Will online sales lead to a change in the Icelandic state alcohol monopoly?

“My opinion is that online shopping with alcohol is something to be celebrated because the system we had regarding the sale of alcoholic beverages is outdated and does not meet the needs of modern Iceland,” said Bjarni Benediktsson, Minister of Finance, in an interview with mbl. .is.

He stresses that it is important to keep in mind that the world has completely changed since the laws concerning the sale of alcohol were put in place and that it is time to review the legal issues and to start day to meet the needs of today’s society.

Obsolete system to review


“I am fully aware that this is a controversial issue and therefore any proposed changes should be prepared diligently. But I feel that this is long overdue and that we need to have a real conversation about the legal framework regarding alcohol sales.

When asked if grocery stores should be able to sell alcohol, he said he supports the idea of ​​selling wine and beer in grocery stores, but all of the legislation needs to be analyzed to see if it works for modern society.

“We have to ask ourselves what kind of global system we want to see. Personally, I think selling wine and beer in grocery stores would be a positive change, but there are other legal issues to consider. In my mind, the reasoning behind our current system has not aged well.

The state will not lose alcohol revenue because alcohol tax is still collected, but it will lose the retail margin.

He adds that the current system of operating ÁTVR stores across the country, which does not provide revenue to ÁTVR, allows these foreign stores to offer cheaper alcohol in some cases. However, he stresses that it is important to take into account the level of service for campaigns when revising the legal framework for the sale of alcohol.

Nettó is waiting to see what happens

Nettó’s online store will not follow Heimkaup in starting to sell wine and beer and home delivery, Samkaup CEO Gunnar Egill Sigurðsson tells mbl.is. He always says they’re ready to go and just waiting to see what happens.

“We have prepared all the sites on our side and we will be ready when the time comes.”

The laws are not clear enough

He says the laws are not clear enough when it comes to selling alcohol online in Iceland. “We do our best to follow the rules and regulations whether we agree with them or not. We don’t want to circumvent the system when the laws are not clear enough in Iceland and the legal consequences are unclear. »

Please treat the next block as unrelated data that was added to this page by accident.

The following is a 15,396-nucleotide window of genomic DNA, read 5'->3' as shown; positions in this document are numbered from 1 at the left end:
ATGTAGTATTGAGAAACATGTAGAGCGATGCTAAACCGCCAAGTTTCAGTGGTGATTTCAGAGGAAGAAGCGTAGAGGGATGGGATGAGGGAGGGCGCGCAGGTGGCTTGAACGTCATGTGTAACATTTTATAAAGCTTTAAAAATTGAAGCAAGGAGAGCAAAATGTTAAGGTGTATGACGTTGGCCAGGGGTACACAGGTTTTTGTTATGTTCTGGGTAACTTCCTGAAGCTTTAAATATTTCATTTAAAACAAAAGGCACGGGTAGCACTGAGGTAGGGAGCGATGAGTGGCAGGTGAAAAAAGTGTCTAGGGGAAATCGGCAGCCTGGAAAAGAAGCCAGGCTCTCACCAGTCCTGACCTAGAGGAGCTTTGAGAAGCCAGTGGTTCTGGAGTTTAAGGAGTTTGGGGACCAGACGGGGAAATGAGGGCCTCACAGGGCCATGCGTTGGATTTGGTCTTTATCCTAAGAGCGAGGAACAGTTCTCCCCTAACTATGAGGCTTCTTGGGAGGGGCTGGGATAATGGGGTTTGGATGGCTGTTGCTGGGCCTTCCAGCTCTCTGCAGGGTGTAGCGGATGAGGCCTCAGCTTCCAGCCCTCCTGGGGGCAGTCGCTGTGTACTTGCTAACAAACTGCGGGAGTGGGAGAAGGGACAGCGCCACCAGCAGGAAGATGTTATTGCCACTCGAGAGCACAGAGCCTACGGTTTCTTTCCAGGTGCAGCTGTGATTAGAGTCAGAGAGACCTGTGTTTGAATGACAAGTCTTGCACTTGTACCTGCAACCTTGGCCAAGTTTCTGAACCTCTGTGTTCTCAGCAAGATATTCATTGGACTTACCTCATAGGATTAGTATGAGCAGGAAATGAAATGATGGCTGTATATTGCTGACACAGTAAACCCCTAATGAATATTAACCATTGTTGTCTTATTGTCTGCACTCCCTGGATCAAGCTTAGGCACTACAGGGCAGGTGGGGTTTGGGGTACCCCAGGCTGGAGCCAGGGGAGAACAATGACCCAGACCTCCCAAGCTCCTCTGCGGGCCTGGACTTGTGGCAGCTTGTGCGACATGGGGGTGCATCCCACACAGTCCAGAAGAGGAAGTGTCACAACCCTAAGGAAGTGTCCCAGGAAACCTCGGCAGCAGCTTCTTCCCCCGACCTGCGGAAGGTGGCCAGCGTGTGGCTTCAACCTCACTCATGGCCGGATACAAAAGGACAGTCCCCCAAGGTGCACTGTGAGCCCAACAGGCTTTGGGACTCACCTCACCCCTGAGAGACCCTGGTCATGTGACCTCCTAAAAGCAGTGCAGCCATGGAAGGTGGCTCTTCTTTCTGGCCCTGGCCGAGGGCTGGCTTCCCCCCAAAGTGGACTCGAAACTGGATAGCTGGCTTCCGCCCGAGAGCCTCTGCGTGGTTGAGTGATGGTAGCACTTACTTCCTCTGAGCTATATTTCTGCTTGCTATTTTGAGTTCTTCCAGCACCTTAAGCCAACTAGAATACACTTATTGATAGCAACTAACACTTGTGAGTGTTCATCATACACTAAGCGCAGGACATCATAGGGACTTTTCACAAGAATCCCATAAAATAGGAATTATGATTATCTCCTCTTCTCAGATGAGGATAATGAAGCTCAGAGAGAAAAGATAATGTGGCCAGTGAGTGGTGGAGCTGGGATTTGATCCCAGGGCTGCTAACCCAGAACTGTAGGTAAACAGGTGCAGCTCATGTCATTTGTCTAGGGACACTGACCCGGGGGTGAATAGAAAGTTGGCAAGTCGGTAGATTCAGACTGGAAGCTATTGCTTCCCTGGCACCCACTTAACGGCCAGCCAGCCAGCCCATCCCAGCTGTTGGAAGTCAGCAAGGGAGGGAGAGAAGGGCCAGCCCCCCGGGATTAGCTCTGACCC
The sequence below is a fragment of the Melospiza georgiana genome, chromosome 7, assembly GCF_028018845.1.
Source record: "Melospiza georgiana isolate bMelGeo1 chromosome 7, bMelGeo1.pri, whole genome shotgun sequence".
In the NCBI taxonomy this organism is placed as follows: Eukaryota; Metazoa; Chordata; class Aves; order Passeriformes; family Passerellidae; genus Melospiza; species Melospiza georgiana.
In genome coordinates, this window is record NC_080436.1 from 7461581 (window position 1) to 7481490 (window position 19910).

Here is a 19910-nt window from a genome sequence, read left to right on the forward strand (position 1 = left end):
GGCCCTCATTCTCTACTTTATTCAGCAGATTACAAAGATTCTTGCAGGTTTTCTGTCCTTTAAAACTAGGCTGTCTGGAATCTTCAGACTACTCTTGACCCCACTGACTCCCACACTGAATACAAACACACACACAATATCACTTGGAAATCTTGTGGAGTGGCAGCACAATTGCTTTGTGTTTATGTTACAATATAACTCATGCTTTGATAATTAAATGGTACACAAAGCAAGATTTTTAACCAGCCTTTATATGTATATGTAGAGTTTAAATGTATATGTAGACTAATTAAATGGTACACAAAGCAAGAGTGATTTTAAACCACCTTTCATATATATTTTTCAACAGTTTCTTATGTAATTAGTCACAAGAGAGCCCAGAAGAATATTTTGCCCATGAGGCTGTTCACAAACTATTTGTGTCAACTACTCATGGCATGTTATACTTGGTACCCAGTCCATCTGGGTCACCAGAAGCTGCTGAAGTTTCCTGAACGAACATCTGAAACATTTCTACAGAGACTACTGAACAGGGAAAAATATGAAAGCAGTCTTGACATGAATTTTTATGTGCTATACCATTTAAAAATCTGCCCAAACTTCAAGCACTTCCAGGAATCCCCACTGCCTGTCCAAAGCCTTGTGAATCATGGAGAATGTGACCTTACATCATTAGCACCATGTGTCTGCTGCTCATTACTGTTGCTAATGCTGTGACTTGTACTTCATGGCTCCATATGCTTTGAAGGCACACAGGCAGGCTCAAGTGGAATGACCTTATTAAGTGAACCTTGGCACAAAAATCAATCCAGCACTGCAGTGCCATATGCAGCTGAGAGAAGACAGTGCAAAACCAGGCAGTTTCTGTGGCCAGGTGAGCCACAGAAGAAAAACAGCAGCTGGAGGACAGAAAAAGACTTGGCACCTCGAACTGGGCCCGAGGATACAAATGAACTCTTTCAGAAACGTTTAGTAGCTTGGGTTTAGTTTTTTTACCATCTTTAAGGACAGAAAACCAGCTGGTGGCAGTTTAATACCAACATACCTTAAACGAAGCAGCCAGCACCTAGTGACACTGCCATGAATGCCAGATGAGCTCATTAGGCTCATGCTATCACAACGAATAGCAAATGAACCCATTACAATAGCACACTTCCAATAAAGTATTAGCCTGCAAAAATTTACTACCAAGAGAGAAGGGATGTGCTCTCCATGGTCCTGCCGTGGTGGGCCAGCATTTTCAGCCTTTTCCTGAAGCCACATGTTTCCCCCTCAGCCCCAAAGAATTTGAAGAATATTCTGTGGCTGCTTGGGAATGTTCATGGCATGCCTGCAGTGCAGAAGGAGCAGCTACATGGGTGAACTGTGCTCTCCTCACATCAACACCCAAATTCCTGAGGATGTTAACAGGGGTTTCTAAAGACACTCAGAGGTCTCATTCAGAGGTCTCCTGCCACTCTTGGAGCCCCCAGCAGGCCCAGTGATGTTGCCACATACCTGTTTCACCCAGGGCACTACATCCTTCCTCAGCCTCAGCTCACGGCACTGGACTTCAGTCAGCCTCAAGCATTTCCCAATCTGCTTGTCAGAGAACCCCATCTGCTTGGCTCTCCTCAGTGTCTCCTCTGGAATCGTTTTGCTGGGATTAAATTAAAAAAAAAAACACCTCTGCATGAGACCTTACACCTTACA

He says he thought a change in the laws regarding the online sale of alcohol would be passed before the summer. He points out that it has now been more than a year since the first online store offering beer was opened, so the uncertainty regarding this issue has been going on for a long time. The laws haven’t changed yet, and that’s why he’s sitting on the bench to see what’s going on.

Two possible outcomes

Sigurðsson says there are only two ways forward in this case. “Either the laws are changed so that domestic online stores can participate, or it will be banned, and then also for foreign online stores.” He adds that he does not know how it would be possible to ban foreign stores from doing this, and whether it is in fact possible to call these foreign stores to begin with.

Create a precedent

“When you have a foreign company’s identification number and a credit card reader, does that make it a foreign store, when the products are stored in Iceland and delivered to Iceland the same day?”

He thinks it doesn’t fit, but it’s up to the laws to figure it out.

He also points out that this type of business model does not pay any taxes or fees in Iceland and the money is transferred abroad instead of remaining in the economic system. Therefore, the Treasury loses if this is not changed.

“We’re not talking about a lot of money, but it sets a precedent, and is therefore quite important to consider for the future.”


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David A. Albanese